“To understand this process, we needed to record the neural activity from the brain directly.”

The researchers were particularly interested in two parts of the auditory cortex’s hierarchy: Heschl’s gyrus (HG) and the superior temporal gyrus (STG).

Information from the ear reaches HG first, passing through it and arriving at STG later.

To understand these brain regions, the researchers teamed up with neurosurgeons Ashesh Mehta, MD, PhD, Guy McKhann, MD, and Sameer Sheth, MD, PhD, neurologist Catherine Schevon, MD, PhD, as well as fellow co-authors Jose Herrero, PhD and Elliot Smith, PhD. Based at Columbia University Irving Medical Center and Northwell Health, these doctors treat epilepsy patients, some of whom must undergo regular brain surgeries. For this study, patients volunteered to listen to recordings of people speaking while Drs. Mesgarani and O’Sullivan monitored their brain waves via electrodes implanted in the patients’ HG or STG regions.

The electrodes allowed the team to identify a clear distinction between the two brain areas’ roles in interpreting sounds.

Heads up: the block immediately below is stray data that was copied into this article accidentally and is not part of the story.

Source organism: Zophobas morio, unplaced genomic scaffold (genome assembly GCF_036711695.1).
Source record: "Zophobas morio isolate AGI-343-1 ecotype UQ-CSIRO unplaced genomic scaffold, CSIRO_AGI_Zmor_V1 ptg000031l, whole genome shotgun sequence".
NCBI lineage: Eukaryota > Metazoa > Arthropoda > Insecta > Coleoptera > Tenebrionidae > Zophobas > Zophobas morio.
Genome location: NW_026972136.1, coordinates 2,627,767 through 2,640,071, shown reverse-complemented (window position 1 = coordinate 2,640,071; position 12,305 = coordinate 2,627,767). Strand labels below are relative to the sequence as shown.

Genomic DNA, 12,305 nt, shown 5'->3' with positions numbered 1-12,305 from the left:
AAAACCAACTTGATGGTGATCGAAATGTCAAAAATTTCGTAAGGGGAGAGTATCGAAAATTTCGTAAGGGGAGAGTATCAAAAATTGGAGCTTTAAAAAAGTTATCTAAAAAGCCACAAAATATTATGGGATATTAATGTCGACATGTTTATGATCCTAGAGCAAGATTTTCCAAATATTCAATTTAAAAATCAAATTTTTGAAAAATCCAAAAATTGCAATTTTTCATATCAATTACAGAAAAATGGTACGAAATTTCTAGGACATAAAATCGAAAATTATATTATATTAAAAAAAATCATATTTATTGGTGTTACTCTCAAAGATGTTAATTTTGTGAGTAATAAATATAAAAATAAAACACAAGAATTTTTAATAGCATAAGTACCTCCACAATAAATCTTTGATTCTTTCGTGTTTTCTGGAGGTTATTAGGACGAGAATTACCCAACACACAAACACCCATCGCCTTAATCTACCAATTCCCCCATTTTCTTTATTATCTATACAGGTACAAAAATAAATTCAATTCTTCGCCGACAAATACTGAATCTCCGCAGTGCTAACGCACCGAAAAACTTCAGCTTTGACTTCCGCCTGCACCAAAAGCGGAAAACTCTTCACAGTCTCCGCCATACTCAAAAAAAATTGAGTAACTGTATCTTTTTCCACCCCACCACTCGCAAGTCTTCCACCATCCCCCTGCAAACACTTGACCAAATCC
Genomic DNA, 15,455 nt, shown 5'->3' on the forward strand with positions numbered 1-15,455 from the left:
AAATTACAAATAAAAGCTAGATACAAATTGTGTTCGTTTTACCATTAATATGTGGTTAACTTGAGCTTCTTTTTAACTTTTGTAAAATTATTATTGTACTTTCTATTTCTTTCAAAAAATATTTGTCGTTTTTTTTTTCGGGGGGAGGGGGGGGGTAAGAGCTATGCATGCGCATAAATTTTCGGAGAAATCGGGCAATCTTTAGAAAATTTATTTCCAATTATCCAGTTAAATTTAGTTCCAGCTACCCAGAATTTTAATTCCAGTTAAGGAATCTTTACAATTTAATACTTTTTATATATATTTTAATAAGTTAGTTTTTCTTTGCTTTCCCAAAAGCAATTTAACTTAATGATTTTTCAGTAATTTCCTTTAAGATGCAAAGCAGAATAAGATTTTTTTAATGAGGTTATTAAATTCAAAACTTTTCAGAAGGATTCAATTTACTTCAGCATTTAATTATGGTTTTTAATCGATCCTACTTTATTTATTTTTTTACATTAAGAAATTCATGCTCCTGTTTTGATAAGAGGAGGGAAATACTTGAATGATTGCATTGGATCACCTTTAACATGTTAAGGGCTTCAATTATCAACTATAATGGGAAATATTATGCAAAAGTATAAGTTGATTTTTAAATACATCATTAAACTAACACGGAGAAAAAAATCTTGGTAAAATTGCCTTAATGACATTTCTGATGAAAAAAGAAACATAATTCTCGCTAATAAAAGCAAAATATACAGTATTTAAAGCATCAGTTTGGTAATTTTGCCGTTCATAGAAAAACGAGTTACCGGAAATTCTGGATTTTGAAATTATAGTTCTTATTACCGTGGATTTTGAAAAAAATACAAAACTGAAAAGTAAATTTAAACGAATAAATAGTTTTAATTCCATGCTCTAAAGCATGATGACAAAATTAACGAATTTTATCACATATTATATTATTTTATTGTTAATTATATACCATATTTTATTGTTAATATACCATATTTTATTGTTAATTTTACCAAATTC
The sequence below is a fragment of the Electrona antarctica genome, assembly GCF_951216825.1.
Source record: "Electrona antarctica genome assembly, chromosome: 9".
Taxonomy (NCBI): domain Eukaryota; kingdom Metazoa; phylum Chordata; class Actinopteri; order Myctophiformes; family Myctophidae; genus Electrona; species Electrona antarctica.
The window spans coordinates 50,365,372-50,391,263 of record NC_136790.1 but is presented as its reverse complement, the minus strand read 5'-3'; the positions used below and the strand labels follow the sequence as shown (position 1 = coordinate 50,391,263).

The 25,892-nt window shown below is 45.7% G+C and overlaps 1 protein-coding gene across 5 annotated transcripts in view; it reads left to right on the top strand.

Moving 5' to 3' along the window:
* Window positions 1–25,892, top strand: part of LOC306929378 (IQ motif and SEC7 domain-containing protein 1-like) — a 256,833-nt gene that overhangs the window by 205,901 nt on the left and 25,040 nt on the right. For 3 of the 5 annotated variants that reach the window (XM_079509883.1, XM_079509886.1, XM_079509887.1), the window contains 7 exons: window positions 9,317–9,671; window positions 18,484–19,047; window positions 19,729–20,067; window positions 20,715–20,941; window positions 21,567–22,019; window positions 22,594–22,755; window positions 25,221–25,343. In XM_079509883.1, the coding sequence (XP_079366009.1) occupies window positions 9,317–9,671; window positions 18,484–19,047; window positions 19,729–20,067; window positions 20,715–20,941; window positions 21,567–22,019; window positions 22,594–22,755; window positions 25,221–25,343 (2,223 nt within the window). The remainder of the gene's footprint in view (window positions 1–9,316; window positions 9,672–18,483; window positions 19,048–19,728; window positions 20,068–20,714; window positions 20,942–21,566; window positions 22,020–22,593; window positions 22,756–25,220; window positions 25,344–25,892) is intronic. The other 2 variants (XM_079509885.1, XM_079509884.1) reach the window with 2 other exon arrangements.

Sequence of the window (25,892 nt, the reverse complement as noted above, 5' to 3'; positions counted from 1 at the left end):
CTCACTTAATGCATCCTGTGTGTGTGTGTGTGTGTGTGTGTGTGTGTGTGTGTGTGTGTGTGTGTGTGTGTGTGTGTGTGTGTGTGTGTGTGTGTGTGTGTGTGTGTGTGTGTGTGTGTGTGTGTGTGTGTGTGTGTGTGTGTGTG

The data showed that HG creates a rich and multi-dimensional representation of the sound mixture, whereby each speaker is separated by differences in frequency.

This region showed no preference for one voice or another. However, the data gathered from STG told a distinctly different story.

“We found that that it’s possible to amplify one speaker’s voice or the other by correctly weighting the output signal coming from HG. Based on our recordings, it’s plausible that the STG region performs that weighting,” said Dr. O’Sullivan.

This is a visualization of brain activity in a multi-speaker environment.

Taken together, these findings reveal a clear division of duties between these two areas of auditory cortex: HG represents, while STG selects. It all happens in around 150 milliseconds, which seems instantaneous to a listener.

The researchers also found an additional role for STG. After selection, STG formed an auditory object, a representation of the sound that is analogous to our mental representations of the objects we see with our eyes.

This demonstrates that even when a voice is obscured by another speaker — such as when two people talk over each other — STG can still represent the desired speaker as a unified whole that is unaffected by the volume of the competing voice.

The information gleaned here could be used as the basis for algorithms that replicate this biological process artificially, such as in hearing aids. Earlier this year Dr. Mesgarani and his team announced the development of a brain-controlled hearing aid, which utilizes one such algorithm to amplify the sounds of one speaker over another.